I suddenly heard the hum of rapid flapping of wings.

我赶忙切换到录影模式,
Wǒ gǎnmáng qiēhuàn dào lùyǐng móshì,
I quickly switched to the video mode,

竟然录到了小蜂鸟吸允花蜜的景象,
jìngrán lù dào le xiǎo fēngniǎo xīyǔn huāmì de jǐngxiàng,
and actually captured a scene of the little hummer sucking nectar.

令我喜出望外.
lìng xǐchūwàngwài.
I was pleasantly surprised. (This gave me unexpected joy.)

想必你们也会替我高兴能够如愿以偿.
Xiǎngbì nǐmen yě huì tì wǒ gāoxìng nénggòu rúyuànyǐcháng.
I think you will also be happy for me for having had my wish fulfilled.

大地 (dàdì) is the earth or Mother Earth.
回春 (huíchūn) means returning to spring or bringing back to life.
万象 (wànxiàng) refers to all phenomena on earth.
更新 (gēngxīn) is to renew.
花蜜 (huāmì) is nectar.
花粉 (huāfěn) means pollen.
蓝莓 (lán méi) are blueberries.
小巧玲珑 (xiǎoqiǎolínglóng) means tiny and exquisite.
灌木 (guànmù) is a shrub or a bush.
蜜蜂 (mìfēng) are honeybees or bees in general.
穿梭 (chuānsuō) is to shuttle back and forth.
其间 (qíjiān), as used here, means “among them”.
偶尔 (ǒu’ěr) means occasionally.
蜂鸟 (fēngniǎo) are hummingbirds.
光顾 (guānggù) is to patronize.
往往 (wǎngwǎng) means often or frequently.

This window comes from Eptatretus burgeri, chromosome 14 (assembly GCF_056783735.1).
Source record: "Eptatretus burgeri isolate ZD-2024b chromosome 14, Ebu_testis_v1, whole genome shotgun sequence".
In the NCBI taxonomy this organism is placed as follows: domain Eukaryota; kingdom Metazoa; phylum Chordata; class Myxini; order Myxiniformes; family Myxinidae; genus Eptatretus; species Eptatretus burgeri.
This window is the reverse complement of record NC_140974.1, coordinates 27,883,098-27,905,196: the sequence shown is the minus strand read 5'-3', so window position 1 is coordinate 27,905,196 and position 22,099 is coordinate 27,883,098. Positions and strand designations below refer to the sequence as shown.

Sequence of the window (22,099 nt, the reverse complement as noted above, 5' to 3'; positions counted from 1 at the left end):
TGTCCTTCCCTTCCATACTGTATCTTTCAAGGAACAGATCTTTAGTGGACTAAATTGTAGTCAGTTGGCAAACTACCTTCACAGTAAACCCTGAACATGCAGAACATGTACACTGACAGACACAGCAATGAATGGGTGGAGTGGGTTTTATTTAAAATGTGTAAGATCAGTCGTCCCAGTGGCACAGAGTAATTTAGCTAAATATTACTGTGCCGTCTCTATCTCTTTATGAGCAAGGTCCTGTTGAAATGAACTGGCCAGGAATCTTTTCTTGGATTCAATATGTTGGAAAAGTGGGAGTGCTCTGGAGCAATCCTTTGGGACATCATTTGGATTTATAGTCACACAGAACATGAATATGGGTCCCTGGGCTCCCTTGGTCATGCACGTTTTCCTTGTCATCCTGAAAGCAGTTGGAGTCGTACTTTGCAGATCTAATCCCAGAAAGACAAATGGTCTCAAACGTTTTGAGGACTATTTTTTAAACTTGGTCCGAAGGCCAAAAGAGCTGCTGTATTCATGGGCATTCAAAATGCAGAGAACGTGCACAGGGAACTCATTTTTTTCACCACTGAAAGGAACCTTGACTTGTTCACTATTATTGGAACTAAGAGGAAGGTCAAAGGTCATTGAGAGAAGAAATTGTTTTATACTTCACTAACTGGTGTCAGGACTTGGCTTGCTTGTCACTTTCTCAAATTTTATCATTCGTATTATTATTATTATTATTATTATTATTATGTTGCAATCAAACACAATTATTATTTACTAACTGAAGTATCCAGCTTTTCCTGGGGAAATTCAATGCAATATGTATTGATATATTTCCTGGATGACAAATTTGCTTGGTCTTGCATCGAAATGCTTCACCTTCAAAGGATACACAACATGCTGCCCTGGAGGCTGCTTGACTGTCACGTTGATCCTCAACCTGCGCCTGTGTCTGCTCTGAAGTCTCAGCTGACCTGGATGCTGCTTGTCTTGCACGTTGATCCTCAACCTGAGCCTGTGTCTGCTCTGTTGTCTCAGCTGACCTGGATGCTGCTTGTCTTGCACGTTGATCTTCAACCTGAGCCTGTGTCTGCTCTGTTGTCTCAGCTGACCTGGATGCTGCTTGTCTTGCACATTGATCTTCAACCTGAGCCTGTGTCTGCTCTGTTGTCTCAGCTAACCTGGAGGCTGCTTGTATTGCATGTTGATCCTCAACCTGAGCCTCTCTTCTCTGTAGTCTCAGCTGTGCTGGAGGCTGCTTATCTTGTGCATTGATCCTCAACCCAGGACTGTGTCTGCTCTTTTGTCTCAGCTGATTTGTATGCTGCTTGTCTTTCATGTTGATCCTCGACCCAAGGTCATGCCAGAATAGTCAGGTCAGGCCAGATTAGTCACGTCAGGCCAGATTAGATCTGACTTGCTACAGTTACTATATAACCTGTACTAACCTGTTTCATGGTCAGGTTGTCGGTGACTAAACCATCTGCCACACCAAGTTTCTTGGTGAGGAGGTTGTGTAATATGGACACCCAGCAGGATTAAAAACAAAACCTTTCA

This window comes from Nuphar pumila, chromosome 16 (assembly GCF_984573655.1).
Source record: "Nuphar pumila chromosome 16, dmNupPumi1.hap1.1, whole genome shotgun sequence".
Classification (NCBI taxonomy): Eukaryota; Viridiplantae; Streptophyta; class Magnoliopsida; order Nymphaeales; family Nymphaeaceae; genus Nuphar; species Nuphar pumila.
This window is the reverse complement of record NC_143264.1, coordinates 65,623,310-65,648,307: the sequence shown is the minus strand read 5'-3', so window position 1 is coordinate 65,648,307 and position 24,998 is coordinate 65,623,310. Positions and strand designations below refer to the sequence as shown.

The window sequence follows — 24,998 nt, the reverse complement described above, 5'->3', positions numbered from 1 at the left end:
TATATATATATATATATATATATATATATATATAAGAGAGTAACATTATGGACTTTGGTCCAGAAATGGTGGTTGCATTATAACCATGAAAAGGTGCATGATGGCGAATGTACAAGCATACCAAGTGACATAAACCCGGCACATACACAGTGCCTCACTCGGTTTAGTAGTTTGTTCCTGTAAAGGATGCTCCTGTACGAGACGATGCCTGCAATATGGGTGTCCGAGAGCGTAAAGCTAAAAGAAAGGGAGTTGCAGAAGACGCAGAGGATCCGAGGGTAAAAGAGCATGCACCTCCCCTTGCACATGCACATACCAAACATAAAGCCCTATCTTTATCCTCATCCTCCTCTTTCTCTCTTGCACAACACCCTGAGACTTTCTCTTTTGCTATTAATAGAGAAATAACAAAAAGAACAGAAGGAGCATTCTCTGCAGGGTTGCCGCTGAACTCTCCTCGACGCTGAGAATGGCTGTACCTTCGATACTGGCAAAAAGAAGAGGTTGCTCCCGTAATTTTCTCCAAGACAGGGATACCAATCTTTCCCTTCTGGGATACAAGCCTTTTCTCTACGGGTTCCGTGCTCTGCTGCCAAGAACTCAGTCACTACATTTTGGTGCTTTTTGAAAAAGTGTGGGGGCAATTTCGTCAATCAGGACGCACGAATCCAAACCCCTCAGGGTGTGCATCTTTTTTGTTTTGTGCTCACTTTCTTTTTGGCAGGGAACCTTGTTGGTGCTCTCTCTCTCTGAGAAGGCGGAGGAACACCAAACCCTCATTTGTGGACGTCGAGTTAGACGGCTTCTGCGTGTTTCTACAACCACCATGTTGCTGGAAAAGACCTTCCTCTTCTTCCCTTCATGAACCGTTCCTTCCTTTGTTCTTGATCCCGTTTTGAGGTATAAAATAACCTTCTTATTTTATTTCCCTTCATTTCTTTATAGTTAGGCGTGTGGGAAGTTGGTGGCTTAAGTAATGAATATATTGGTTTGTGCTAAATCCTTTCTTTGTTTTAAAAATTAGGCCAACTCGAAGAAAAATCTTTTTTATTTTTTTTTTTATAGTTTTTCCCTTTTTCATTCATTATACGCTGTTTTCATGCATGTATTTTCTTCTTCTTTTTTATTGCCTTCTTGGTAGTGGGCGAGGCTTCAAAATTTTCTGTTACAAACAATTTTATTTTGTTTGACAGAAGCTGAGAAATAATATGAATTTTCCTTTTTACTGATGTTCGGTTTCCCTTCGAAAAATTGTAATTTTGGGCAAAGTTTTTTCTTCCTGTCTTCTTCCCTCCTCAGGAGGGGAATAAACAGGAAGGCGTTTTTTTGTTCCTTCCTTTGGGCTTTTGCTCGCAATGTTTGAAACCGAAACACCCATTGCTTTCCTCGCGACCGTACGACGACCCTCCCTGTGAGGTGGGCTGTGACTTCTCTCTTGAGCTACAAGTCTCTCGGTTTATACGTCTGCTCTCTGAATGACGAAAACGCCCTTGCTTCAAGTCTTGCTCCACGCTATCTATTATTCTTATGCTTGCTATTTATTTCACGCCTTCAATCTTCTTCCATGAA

一眨眼 (yīzhǎyǎn) means in an eyewink.
不见了 (bùjiànle) is to disappear or to be missing.
一直 (yīzhí) as an adverb means all along or all the way.
希望 (xīwàng) is to hope or to expect.
(lù) is to record or to write down.
影片 (yǐngpiàn) is a movie or video clip.
闲空 (xiánkòng ) is spare time or leisure.
守株待兔 (shǒuzhūdàitù) describes a person standing by a tree stump to wait for hares to come and dash themselves against it. It means to wait for windfalls.
那天 (nǎtiān) means that day or a certain day.
蔬菜 (shūcài) are vegetables.
拍照 (pāizhào) is to take a picture.
忽然 (hūrán) means suddenly.
切换 (qiēhuàn) is to switch to a different mode.
录影 (lù yǐng) is to record a video.
模式 (móshì) is a mode or method.
竟然 (jìngrán) is an adverb that means unexpectedly.
吸允 (xī yǔn) is to suck up.
景象 (jǐngxiàng) is a scene or a sight.
喜出望外 (xǐchūwàngwài) is a common expression that means to be overjoyed or pleasantly surprised.
想必 (xiǎngbì) means “I think, most likely…”
如愿以偿 (rúyuànyǐcháng) is a common expression for having one’s wish fulfilled.